Sen. Ted Cruz (R-TX) was the subject of a GQ profile. Highlights:
— “As a law student at Harvard, he refused to study with anyone who hadn’t been an undergrad at Harvard, Princeton, or Yale. Says Damon Watson, one of Cruz’s law-school roommates: ‘He said he didn’t want anybody from ‘minor Ivies’ like Penn or Brown.’”
— “Cruz blew his first big shot in politics. Back in 2000, he had scored a plum assignment working in the policy shop of George W. Bush’s Austin-based presidential campaign. He distinguished himself in the weeks after the election, serving on the legal team that helped Bush win the Florida recount … But Cruz’s personal style earned him many detractors in BushWorld. … When it came time to divvy up the spoils of victory, many of Cruz’s campaign colleagues headed to the White House; Cruz went to Washington, too — but he was exiled to the outer Siberia of the Federal Trade Commission. Says one friend: ‘He was pretty crushed.’”
— National Review writer Ramesh Ponnuru distills Cruz’s appeal — and how he’s matched to the moment: “The two things that conservatives are tired of are politicians who sell out and politicians who embarrass them by not being able to make an account of themselves.” Cruz is the antithesis of both types. Cruz: “I don’t know a conservative who didn’t feel embarrassed voting in 2006 or 2008. I think the Republican Party lost its way. We didn’t stand for the principles we’re supposed to believe in.” (GQ)
OBAMACARE: Cruz appeared on Fox News’s “Fox News Sunday,” where he outlined his evolving strategy to defund Obamacare via the continuing resolution to fund the government, which now includes blocking consideration for the House bill he pushed for if it looks like Senate Majority Leader Harry Reid (D) will be able to strip out the provisions that defund Obamacare. FNS host Chris Wallace said on the program that he had Republicans sending him “unsolicited research and questions” on Cruz, a sign of intra-party anger at his bargaining position. (Fox News)
Washington Post‘s Chris Cillizza and Sean Sullivan label this “the most important week” of Cruz’s career: “Cruz has shown a remarkable adeptness at playing the outside game, burnishing his credentials as someone who doesn’t know or care about the ways of Washington because those ways are broken and don’t serve the public. But, this is a week in which Cruz will need to show some level of dexterity at the inside game as well. … While your own party establishment probably can’t keep you from a presidential nomination, they can make it a heck of a lot harder to win one. … [The] key to measuring Cruz’s success will be what approach he takes to making his opposition to Obamacare known and what (if any) impact it has. Does Cruz launch a traditional talking filibuster, a doomed but principled effort to show how strongly he opposes the measure? If he doesn’t, is he able to convince/cajole a handful of wavering Republican senators to vote against cloture? Can Cruz make enough of a stand in the Senate to stiffen the spines of House Republicans — assuming the legislation, sans defunding Obamacare, is headed their way some time in the next week?” (Washington Post)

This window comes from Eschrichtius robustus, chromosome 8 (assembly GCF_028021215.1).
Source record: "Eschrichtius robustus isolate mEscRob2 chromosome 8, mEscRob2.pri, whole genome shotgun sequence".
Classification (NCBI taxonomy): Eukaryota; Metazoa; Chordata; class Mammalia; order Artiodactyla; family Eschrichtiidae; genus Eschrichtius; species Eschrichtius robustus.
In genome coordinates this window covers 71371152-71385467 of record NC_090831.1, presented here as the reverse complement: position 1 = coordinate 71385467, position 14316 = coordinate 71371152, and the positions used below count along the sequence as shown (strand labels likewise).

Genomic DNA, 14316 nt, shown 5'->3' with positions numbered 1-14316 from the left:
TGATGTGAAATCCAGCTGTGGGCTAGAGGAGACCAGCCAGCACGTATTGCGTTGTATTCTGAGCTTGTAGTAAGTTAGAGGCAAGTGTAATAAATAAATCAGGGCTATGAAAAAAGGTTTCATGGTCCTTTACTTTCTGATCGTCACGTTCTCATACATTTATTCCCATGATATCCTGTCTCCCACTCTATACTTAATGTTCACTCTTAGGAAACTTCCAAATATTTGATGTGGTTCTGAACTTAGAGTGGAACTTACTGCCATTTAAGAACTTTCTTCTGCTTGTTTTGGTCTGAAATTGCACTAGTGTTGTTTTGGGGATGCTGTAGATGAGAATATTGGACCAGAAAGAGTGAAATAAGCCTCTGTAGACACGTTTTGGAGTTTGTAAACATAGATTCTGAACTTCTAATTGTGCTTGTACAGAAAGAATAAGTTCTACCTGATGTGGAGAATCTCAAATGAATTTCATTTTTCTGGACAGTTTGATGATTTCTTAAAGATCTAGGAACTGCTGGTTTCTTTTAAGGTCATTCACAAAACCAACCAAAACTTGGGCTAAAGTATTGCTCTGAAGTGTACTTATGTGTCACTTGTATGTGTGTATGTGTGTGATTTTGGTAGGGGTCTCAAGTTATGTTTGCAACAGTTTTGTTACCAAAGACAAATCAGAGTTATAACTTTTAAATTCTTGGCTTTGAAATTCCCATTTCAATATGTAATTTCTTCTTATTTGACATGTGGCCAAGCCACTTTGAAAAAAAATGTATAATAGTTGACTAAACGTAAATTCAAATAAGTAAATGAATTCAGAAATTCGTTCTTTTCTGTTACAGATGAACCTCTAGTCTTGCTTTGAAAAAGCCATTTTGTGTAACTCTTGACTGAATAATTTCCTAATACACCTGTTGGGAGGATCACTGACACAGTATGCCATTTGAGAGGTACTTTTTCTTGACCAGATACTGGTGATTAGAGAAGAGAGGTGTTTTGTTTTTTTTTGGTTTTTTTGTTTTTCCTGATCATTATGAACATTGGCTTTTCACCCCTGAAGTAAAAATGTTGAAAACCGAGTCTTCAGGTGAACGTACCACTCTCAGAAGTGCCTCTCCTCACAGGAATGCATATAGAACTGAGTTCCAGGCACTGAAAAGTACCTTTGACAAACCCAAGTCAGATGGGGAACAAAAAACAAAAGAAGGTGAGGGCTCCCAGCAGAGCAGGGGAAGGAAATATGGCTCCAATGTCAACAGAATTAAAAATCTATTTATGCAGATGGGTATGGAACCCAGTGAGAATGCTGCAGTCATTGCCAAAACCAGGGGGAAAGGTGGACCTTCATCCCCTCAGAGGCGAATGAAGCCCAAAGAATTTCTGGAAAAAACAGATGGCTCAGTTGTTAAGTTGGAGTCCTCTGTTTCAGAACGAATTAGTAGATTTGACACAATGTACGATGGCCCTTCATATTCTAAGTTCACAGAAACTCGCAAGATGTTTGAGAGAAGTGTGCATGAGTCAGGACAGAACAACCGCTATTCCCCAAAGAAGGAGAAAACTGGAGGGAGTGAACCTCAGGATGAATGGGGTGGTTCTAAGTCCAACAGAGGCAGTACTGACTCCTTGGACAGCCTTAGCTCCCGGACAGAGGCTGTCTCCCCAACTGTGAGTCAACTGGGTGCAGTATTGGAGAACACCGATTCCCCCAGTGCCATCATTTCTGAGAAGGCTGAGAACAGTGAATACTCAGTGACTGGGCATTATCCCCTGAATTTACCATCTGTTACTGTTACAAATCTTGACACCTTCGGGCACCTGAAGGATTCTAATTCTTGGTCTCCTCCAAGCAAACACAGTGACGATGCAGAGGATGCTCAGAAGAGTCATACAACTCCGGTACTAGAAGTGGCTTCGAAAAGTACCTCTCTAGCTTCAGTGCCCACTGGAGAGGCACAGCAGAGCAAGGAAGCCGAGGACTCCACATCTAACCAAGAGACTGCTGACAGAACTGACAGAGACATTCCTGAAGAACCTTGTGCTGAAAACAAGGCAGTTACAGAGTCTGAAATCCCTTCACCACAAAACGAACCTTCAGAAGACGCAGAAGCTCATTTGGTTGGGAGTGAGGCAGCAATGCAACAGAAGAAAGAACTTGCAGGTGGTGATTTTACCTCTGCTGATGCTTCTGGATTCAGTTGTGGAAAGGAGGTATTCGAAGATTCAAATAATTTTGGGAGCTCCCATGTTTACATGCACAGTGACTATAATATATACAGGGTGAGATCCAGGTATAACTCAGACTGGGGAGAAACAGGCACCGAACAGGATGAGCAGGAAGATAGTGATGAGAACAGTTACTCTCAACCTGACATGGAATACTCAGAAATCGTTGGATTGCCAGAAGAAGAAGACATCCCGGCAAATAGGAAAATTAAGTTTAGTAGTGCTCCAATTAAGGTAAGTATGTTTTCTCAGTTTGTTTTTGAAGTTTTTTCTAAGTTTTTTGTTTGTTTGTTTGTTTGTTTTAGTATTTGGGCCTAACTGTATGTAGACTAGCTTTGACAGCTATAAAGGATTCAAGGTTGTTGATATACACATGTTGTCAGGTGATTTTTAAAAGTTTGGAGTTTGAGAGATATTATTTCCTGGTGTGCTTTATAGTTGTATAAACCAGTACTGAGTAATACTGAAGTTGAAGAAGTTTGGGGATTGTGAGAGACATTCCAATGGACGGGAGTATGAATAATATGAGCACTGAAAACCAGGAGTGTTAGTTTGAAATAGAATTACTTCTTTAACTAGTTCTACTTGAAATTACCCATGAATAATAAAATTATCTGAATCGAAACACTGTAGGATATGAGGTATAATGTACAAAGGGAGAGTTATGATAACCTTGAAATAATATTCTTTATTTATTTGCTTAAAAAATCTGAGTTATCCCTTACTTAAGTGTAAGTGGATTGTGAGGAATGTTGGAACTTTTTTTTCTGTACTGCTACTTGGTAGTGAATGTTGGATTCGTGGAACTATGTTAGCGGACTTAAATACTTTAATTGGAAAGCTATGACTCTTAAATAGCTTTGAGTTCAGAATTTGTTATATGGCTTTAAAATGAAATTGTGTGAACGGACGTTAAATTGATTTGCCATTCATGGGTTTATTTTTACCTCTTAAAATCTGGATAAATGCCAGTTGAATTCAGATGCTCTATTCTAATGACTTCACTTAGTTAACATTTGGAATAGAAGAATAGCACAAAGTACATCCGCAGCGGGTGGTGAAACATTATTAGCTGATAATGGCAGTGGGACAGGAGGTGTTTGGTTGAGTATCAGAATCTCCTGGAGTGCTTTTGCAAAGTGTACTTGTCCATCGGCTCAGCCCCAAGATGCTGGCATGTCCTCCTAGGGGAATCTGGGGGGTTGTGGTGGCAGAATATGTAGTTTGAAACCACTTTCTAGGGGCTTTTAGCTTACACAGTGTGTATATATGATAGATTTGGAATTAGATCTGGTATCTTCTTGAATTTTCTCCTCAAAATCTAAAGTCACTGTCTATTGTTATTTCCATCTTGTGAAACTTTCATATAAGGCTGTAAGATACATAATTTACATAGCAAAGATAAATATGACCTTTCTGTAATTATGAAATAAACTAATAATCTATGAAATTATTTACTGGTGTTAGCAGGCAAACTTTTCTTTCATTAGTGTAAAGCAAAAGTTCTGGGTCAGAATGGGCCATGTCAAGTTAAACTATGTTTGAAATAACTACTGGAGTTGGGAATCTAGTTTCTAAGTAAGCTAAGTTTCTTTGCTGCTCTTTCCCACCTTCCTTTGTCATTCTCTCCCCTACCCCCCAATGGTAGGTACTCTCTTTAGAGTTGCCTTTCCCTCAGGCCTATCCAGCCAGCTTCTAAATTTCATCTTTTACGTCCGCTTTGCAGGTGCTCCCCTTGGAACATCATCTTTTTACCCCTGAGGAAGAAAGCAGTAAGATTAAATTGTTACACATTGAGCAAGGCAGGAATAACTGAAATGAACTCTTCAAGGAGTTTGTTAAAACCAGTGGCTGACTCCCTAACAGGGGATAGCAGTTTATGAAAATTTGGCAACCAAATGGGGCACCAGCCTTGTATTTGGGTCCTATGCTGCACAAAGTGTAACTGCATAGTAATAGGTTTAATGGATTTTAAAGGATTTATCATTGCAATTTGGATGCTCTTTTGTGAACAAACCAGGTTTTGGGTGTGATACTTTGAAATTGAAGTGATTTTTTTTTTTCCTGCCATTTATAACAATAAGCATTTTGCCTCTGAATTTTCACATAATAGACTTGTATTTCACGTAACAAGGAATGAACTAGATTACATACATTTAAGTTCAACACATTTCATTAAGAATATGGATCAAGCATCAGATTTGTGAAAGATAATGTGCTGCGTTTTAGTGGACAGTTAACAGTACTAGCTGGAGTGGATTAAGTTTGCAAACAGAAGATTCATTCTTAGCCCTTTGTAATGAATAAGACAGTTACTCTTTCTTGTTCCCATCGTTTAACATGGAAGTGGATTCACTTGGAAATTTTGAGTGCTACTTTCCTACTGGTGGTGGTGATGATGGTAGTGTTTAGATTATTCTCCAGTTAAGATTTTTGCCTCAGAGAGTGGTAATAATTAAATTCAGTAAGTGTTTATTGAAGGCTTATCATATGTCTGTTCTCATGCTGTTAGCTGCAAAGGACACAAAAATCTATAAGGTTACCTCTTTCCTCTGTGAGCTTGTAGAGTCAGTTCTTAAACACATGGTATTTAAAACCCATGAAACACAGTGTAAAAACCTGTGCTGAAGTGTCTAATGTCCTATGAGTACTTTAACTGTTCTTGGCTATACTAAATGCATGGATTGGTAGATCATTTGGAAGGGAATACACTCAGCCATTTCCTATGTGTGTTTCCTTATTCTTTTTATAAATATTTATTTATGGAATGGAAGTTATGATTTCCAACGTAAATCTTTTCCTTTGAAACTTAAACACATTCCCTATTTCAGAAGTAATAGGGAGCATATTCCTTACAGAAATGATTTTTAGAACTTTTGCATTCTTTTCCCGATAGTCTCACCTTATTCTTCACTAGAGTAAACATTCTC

“After being challenged by House Republicans, Cruz and his allies might have no choice other than to wage some sort of filibuster — perhaps not by traditional means but using procedural tricks. … The conservative effort to tie the funding of the president’s health-care law to whether or not the federal government stays open on Oct. 1 could VERY WELL blow up in the GOP’s face. But even if that happens, some non-DC conservatives are already trying to make Ted Cruz a martyr.” (NBC News)
— Scott Bland
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Despite trailing Hillary Clinton by a significant margin, Bernie Sanders wasn't going the way of Ted Cruz tonight. The Vermont senator upset Clinton in Indiana, with MSNBC calling the race at 9pm. Sanders appears poised to win by a five- or six-point spread.
And just like that, it's over. Ted Cruz will suspend his presidential campaign after losing badly to Donald Trump in Indiana tonight. "While Cruz had always hedged when asked whether he would quit if he lost Indiana; his campaign had laid a huge bet on the state." John Kasich's campaign has pledged to carry on. “From the beginning, I’ve said that I would continue on as long as there was a viable path to victory,” said Cruz. “Tonight, I’m sorry to say it appears that path has been foreclosed."
The Republican establishment's last remaining hope—a contested convention this summer—may have just ended in Indiana, as Donald Trump won a decisive victory over Ted Cruz. Nothing Cruz seemed to have in his corner seemed to help—not a presumptive VP pick in Carly Fiorina, not a midwestern state where he's done well in the past, and not the state's legions of conservatives. Though Trump "won't secure the 1,237 delegates he needs to formally claim the nomination until June, his Indiana triumph makes it almost impossible to stop him. Following his decisive wins in New York and other East Coast states, the Indiana victory could put Trump within 200 delegates of the magic number he needs to clinch the nomination." Cruz, meanwhile, "now faces the agonizing choice of whether to remain in the race, with his attempt to force the party into a contested convention in tatters, or to bow out and cede the party nomination to his political nemesis." The Associated Press, which called the race at 7pm, predicts Trump will win at least 45 delegates.